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While students are jumping up and down at the announcement of a snow day, the day off of school leaves parents scrambling to figure out what to do with them. Most grown-ups don’t have the luxury of a snow day. I know that when that cancellation call comes at 5:10 a.m., my jealousy sets in an…

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I finally found a term that describes the situation when an individual leaves the toilet paper roll empty, ignores the cats’ depleted food dish and refuses to discard the box after eating the final cracker. It’s “diffusion of responsibility.” This occurs when one thinks that someone else wil…

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If you’ve wandered up to the lakefront at Washington Park recently, you might have felt like you were transported to Greenland. The shelf ice along Lake Michigan’s lakeshore has again blessed us with a magnificent glacial-looking seascape. Almost as far as the eye can see is a blanket of whi…

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Growing up, New Year’s Eve was probably my second favorite holiday, right behind Christmas. If you count the day we set by our clocks each fall, New Year’s Eve is right behind it.

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I don’t quite have words for it, but there is something uniquely special about New Year’s Eve. It’s as if some kind of magical spell is cast upon us when the clock chimes at midnight. It’s a chance to start anew; the line in the sand separating what once was from what may be.

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For many of us, the time of year between Halloween and New Year’s Day brings unparallelled anticipation and excitement. Holiday baking, decorating, religious observances, shopping and gathering with family and friends consume every waking moment outside of work and school.

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Generations of children have grown up healthy and thriving despite drinking water from garden hoses, riding bicycles without hands on the handlebars and daring each other to eat dirt (or in my family’s case, cat food).

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During a recent fit of insomnia, I watched a late, late 1940s movie, “The Green Promise.” Despite its single star rating, I was drawn in to see its young star, Natalie Wood.

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I opened my “Column” manila folder to prepare for this week’s column. It’s a file bursting at the seams with a collection of news clippings and Post-It Notes relating to parenting and child development.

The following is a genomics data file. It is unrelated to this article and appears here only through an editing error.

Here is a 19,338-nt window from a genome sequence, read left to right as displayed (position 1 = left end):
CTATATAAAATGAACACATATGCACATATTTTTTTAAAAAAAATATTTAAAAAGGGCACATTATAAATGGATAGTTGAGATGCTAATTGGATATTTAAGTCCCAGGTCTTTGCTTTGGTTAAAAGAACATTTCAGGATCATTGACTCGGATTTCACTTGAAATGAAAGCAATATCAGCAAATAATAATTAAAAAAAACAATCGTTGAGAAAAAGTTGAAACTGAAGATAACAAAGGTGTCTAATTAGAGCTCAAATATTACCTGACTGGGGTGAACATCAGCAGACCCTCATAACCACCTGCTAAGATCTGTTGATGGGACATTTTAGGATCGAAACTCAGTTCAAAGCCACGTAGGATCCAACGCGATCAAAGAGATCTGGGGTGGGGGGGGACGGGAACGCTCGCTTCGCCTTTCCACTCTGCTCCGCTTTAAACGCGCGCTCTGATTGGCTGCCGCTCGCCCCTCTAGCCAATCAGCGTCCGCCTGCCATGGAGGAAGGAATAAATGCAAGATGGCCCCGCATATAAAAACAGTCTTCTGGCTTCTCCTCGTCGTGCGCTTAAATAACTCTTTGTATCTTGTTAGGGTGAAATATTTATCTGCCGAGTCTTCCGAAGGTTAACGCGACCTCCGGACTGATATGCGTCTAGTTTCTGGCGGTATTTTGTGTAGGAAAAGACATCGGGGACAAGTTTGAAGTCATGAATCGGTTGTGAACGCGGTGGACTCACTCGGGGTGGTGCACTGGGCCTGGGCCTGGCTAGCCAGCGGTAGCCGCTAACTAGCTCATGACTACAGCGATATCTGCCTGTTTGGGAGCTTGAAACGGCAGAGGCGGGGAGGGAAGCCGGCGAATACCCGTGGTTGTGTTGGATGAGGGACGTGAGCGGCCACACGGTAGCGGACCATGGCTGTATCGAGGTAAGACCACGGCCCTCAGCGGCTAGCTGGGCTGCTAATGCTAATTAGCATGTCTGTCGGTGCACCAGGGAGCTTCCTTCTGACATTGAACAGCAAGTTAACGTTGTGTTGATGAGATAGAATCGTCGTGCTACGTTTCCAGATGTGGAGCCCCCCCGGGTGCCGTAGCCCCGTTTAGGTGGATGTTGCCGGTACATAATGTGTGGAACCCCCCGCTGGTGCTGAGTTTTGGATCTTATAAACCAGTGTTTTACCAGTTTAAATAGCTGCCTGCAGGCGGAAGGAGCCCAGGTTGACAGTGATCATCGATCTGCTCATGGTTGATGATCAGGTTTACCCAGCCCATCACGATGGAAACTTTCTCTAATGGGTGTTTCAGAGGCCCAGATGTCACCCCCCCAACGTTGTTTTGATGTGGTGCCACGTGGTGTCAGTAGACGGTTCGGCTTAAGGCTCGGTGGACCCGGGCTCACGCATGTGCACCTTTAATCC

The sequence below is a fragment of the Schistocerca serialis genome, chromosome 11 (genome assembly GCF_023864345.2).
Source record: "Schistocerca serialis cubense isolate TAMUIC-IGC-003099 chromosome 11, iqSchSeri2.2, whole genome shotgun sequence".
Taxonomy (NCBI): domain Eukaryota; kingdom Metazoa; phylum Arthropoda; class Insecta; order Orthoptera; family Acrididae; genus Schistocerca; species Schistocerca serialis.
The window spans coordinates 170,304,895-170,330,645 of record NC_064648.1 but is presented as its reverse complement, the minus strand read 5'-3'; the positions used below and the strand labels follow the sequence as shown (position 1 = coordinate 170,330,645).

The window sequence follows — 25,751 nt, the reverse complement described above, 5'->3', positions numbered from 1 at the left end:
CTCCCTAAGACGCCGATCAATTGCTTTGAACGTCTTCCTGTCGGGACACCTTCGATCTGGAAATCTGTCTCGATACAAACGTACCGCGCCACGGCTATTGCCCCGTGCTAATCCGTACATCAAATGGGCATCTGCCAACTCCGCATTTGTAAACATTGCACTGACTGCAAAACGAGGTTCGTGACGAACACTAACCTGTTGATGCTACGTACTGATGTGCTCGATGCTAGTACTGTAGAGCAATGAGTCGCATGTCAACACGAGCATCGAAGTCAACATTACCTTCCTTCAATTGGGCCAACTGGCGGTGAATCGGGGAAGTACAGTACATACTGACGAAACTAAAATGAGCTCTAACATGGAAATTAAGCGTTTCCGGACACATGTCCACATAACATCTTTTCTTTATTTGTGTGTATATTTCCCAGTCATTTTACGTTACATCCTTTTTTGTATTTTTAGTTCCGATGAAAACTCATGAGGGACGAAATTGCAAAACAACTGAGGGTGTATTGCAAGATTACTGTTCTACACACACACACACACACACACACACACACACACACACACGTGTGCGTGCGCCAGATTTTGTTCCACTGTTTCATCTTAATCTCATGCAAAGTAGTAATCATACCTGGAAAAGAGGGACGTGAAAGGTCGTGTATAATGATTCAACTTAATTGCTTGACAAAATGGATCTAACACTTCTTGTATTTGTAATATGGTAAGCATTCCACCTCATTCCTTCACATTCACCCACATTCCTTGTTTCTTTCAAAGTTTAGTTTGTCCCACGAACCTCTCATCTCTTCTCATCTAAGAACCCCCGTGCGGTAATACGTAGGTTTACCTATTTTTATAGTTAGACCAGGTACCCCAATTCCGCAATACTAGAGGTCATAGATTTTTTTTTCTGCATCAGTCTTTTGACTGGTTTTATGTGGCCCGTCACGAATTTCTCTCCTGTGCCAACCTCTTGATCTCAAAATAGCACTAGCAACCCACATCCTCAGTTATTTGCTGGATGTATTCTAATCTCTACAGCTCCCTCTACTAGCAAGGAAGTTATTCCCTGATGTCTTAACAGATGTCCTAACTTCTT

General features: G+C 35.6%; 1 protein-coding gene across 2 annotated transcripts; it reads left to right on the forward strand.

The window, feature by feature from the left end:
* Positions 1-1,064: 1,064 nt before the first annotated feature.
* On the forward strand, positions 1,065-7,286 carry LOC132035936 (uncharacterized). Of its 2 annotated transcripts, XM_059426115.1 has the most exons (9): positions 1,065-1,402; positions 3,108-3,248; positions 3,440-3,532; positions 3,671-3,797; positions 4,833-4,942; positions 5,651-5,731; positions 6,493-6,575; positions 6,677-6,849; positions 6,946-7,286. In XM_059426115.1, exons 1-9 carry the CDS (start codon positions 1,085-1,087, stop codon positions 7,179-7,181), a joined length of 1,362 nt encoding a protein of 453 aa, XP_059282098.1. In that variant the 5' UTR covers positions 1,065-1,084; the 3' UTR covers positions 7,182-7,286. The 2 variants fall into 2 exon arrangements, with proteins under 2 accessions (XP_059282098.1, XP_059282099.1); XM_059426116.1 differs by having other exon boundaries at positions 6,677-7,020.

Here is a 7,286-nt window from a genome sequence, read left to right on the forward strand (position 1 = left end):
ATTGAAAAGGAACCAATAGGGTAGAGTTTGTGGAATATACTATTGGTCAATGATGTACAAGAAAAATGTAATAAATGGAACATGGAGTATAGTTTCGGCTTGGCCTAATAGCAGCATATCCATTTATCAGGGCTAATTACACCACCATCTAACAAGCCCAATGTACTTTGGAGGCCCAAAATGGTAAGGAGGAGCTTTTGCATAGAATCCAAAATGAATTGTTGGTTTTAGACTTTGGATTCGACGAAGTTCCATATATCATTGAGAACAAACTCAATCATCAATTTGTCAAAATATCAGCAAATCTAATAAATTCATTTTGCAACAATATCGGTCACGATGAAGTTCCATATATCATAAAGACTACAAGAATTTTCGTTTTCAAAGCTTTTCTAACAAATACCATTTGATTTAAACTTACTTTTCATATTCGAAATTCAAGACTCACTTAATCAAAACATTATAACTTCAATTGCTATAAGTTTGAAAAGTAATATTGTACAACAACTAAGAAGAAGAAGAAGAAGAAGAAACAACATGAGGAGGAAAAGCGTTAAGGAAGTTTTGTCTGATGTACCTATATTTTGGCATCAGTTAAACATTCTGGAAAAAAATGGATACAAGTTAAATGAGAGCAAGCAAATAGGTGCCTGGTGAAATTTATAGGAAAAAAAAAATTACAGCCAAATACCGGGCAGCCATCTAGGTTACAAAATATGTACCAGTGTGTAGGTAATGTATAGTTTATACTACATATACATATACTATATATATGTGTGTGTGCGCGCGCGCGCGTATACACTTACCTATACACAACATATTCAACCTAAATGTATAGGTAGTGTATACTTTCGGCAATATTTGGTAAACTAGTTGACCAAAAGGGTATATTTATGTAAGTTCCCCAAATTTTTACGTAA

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Last Sunday, I enjoyed a typical Sunday with my family at church. As a special treat, my daughter and I went to lunch. We must have talked for an hour about anything and everything. Anyone with a teenager knows how few and far between those moments are. On the way home, we listened to Christ…

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A recent online news headline grabbed my attention: “How long $1 million will last in retirement in every state.” You may be thinking what I’m thinking — that I wish I had $1 million so I could see just how long it really would last.

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I remember being told before my oldest daughter was born that I would be able to distinguish her cries from all of the other babies’ cries in the hospital nursery. It was true. And, when I heard those cries, I just had to hold her.

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As a child, I always preferred to go trick-or-treating on a full stomach. That is, a full stomach of Reese’s Peanut Butter Cups, Sweetarts and Milk Duds.

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It may seem that car seats naturally expire. After a car seat’s first resident baby has a few spit-ups and super soggy diapers during drive time, or expresses the lunchtime green peas, the car seat starts to look and smell like something from a musty, abandoned basement. It’s hard to believe…

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With the recent security breach of a major credit bureau, it’s a good time to revisit the topic of identity theft, and how our children may be vulnerable to this insidious cyber crime.

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I have to laugh when I ask my daughter to pick up her shoes, and she says, “I’m exhausted. You don’t know what it’s like to sit in school for seven hours a day.”

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Labor Day marks the unofficial end to summer. While the calendar still gives us three more weeks of the season, the heat and humidity of June and July made me wish it away long ago. I’ve been waiting patiently since February for a snowfall. I can’t wait for winter.

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Memories of a trip to the grocery store with my daughters from more than 14 years ago came flooding back to me this week, thanks to a story my husband shared.

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We wandered into this week with our eyes – albeit protected eyes – focused to the sky. Monday’s eclipse was a sight to behold. Equally intriguing, I believe, is the fact that scientists could pinpoint exactly when and where the eclipse would take place, as well as the percentage and length o…

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Every once in a while, my former career in financial planning intersects my parenting. Perhaps that statement is never more true than when it comes to considering how to pay for college. Every semester when the new college bill arrives, I deliberate with my husband in how to help our daughte…

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As another school year begins, a whole new set of “eyes” is on children. Oftentimes, teachers spend more time with our children from Monday through Friday than we get to as parents. As skillful observers, they have witness to a side of our children that we don’t get to see. The classroom, pl…